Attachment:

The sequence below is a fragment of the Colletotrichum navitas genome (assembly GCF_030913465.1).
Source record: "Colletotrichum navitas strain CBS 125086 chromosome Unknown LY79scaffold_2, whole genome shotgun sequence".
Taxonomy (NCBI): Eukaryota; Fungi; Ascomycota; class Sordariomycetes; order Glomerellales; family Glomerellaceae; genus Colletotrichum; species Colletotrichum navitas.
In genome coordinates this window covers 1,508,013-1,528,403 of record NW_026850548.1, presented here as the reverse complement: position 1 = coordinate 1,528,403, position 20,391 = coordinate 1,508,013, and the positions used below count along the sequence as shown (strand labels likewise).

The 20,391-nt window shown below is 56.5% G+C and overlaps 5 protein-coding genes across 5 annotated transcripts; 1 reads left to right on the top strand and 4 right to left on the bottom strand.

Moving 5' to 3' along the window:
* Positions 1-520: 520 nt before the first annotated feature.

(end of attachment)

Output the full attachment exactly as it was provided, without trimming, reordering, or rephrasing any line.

The sequence below is a fragment of the Colletotrichum navitas genome (assembly GCF_030913465.1).
Source record: "Colletotrichum navitas strain CBS 125086 chromosome Unknown LY79scaffold_2, whole genome shotgun sequence".
Taxonomy (NCBI): Eukaryota; Fungi; Ascomycota; class Sordariomycetes; order Glomerellales; family Glomerellaceae; genus Colletotrichum; species Colletotrichum navitas.
In genome coordinates this window covers 1,508,013-1,528,403 of record NW_026850548.1, presented here as the reverse complement: position 1 = coordinate 1,528,403, position 20,391 = coordinate 1,508,013, and the positions used below count along the sequence as shown (strand labels likewise).

The 20,391-nt window shown below is 56.5% G+C and overlaps 5 protein-coding genes across 5 annotated transcripts; 1 reads left to right on the top strand and 4 right to left on the bottom strand.

Moving 5' to 3' along the window:
* Positions 1-520: 520 nt before the first annotated feature.